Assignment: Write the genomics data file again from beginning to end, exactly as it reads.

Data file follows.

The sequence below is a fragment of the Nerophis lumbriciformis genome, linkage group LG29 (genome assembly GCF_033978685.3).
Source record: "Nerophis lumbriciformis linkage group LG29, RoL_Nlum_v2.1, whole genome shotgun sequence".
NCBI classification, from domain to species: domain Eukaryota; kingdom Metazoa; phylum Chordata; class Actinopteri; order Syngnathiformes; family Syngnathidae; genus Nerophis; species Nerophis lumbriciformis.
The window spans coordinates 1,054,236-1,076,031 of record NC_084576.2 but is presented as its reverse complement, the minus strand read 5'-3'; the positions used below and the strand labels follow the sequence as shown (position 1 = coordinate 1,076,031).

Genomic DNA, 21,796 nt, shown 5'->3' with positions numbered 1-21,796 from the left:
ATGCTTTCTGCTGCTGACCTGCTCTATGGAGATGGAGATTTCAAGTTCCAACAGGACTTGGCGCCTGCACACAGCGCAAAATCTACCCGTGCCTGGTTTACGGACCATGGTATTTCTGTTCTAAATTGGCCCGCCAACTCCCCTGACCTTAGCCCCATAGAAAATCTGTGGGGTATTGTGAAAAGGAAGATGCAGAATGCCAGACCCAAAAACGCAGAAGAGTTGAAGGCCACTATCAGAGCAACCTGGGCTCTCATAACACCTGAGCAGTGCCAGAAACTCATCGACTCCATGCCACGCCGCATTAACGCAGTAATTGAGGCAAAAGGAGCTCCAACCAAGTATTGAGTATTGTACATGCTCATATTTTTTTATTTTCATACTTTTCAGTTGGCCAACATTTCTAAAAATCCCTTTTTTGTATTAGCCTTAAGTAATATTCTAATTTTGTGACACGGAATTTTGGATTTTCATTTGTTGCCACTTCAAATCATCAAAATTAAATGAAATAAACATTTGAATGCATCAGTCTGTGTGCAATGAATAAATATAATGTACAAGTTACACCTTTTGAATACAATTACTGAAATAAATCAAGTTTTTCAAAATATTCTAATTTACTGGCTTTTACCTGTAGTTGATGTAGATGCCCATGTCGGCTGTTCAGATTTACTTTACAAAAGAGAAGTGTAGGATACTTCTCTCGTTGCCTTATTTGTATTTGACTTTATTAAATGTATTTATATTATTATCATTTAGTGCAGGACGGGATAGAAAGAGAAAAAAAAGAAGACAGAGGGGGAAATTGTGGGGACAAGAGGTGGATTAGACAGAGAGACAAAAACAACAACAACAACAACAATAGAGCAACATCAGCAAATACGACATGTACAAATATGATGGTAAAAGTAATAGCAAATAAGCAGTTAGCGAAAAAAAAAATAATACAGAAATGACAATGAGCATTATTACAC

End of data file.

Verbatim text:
The sequence below is a fragment of the Nerophis lumbriciformis genome, linkage group LG29 (genome assembly GCF_033978685.3).
Source record: "Nerophis lumbriciformis linkage group LG29, RoL_Nlum_v2.1, whole genome shotgun sequence".
NCBI classification, from domain to species: domain Eukaryota; kingdom Metazoa; phylum Chordata; class Actinopteri; order Syngnathiformes; family Syngnathidae; genus Nerophis; species Nerophis lumbriciformis.
The window spans coordinates 1,054,236-1,076,031 of record NC_084576.2 but is presented as its reverse complement, the minus strand read 5'-3'; the positions used below and the strand labels follow the sequence as shown (position 1 = coordinate 1,076,031).

Genomic DNA, 21,796 nt, shown 5'->3' with positions numbered 1-21,796 from the left:
ATGCTTTCTGCTGCTGACCTGCTCTATGGAGATGGAGATTTCAAGTTCCAACAGGACTTGGCGCCTGCACACAGCGCAAAATCTACCCGTGCCTGGTTTACGGACCATGGTATTTCTGTTCTAAATTGGCCCGCCAACTCCCCTGACCTTAGCCCCATAGAAAATCTGTGGGGTATTGTGAAAAGGAAGATGCAGAATGCCAGACCCAAAAACGCAGAAGAGTTGAAGGCCACTATCAGAGCAACCTGGGCTCTCATAACACCTGAGCAGTGCCAGAAACTCATCGACTCCATGCCACGCCGCATTAACGCAGTAATTGAGGCAAAAGGAGCTCCAACCAAGTATTGAGTATTGTACATGCTCATATTTTTTTATTTTCATACTTTTCAGTTGGCCAACATTTCTAAAAATCCCTTTTTTGTATTAGCCTTAAGTAATATTCTAATTTTGTGACACGGAATTTTGGATTTTCATTTGTTGCCACTTCAAATCATCAAAATTAAATGAAATAAACATTTGAATGCATCAGTCTGTGTGCAATGAATAAATATAATGTACAAGTTACACCTTTTGAATACAATTACTGAAATAAATCAAGTTTTTCAAAATATTCTAATTTACTGGCTTTTACCTGTAGTTGATGTAGATGCCCATGTCGGCTGTTCAGATTTACTTTACAAAAGAGAAGTGTAGGATACTTCTCTCGTTGCCTTATTTGTATTTGACTTTATTAAATGTATTTATATTATTATCATTTAGTGCAGGACGGGATAGAAAGAGAAAAAAAAGAAGACAGAGGGGGAAATTGTGGGGACAAGAGGTGGATTAGACAGAGAGACAAAAACAACAACAACAACAACAATAGAGCAACATCAGCAAATACGACATGTACAAATATGATGGTAAAAGTAATAGCAAATAAGCAGTTAGCGAAAAAAAAAATAATACAGAAATGACAATGAGCATTATTACAC